Illegal names? I didn’t even know there were laws that govern what we can name our children. Sure, there are many names that could be considered bad taste, but illegal?
Parents.com shared 18 Illegal Baby Names You Might Want to Keep Off Your List.
That got me wondering about the laws that govern naming your baby. In the U.S. we don’t have Federal laws regarding naming your child, but we do have State laws that govern what you cannot name a baby.
Turns out many states limit the number of characters that can be in a person’s name and they claim it’s because of software limitations they use for record keeping.
Arizona restricts the parents to 45 characters each for the first, middle and last name while Minnesota’s limit is 50 characters for each name. New York allows 30 characters each for the first and middle name and 40 characters for the last name. Texas and New Hampshire each have a 100-character limit, but don’t dictate which names those characters can be used in.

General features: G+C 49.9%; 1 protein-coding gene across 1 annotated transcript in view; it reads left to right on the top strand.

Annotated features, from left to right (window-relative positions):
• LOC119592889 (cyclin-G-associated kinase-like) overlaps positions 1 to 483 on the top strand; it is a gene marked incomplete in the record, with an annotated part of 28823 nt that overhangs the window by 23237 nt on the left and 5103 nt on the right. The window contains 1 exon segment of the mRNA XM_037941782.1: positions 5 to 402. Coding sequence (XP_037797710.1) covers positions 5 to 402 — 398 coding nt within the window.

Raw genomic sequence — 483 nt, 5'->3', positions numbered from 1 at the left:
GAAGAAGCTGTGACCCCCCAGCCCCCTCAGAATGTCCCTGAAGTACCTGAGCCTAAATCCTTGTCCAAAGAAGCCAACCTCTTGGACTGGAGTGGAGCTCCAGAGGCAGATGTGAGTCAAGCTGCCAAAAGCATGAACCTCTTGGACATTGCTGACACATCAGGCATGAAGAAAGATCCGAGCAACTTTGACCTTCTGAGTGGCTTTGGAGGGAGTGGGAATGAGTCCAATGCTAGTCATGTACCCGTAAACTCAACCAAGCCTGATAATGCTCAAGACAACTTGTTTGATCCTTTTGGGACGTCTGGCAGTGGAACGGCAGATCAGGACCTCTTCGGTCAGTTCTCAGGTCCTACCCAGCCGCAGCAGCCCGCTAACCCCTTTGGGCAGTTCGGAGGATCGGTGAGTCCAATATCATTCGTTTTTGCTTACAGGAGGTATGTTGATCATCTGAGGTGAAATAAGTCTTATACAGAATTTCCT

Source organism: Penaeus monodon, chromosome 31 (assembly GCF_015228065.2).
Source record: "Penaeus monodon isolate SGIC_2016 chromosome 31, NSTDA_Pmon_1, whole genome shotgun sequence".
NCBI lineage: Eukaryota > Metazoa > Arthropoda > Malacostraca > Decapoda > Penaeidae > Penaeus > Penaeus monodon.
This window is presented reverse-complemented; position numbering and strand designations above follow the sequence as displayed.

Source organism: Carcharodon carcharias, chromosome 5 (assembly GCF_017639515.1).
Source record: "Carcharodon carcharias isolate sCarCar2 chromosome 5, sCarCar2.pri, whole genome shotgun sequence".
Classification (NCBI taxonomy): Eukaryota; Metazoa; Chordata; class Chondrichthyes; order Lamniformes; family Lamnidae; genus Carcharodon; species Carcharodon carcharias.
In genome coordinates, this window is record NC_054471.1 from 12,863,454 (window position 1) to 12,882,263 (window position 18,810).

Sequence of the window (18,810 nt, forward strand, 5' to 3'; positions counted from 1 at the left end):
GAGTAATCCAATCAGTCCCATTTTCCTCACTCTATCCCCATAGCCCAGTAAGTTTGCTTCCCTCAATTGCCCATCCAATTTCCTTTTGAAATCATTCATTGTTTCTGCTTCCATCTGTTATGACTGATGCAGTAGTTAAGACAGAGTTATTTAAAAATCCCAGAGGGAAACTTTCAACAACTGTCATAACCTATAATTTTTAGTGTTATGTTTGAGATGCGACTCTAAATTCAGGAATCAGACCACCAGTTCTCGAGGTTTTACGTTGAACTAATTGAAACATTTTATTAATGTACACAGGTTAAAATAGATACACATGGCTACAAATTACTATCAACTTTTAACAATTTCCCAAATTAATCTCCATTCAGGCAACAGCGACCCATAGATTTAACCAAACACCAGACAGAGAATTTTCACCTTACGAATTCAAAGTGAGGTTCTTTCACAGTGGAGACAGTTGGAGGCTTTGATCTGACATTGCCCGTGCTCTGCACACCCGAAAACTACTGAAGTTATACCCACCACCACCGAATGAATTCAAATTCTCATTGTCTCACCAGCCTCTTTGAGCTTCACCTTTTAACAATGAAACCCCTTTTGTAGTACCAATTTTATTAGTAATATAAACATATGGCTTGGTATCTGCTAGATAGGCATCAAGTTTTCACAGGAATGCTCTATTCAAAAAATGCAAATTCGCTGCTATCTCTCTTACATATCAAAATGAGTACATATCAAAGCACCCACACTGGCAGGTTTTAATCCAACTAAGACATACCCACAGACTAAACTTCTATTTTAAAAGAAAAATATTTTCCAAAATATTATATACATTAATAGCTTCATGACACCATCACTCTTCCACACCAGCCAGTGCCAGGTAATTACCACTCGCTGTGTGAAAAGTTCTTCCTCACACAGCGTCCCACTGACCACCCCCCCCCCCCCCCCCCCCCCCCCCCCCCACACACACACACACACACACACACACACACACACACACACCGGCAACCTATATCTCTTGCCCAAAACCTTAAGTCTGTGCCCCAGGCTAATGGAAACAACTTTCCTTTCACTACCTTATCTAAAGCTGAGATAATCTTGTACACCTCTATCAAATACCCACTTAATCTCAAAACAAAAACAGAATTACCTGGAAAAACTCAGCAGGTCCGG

You also can’t use numbers in a name in some states. This makes me wonder about kids who carry on a family name like Robert James Jones III. If you want a third-generation name, do you have to write it out as Robert James Jones the Third?
Conversely, there are states that allow the number but not diacritical marks, those special characters you see in names of foreign origin such as the accent mark over the “e” in Jose and Matheo or the two dots over the “e” in Zoe or Noel.
AND, did you know that some states dictate what your child’s LAST name will be! For example, if you’re an unmarried mom in Indiana, the baby must have your last name unless you prove paternity with an affidavit. In Louisiana, the child must take the mom’s last name if she married within 300 days of the child’s birth. If mom is married, the child must be given her husband’s last name. In North Dakota, your child’s last name must match one of the parents’ surname, but the parents can choose which one. At the other end of the spectrum, there are other states where you can give the child whatever last name you want.
Finally, most states have a law that prohibits parents from giving their child an obscene or derogatory name. Doesn’t seem like we’d need a law for this, but then I didn’t know we even had laws about what you can and cannot name your baby!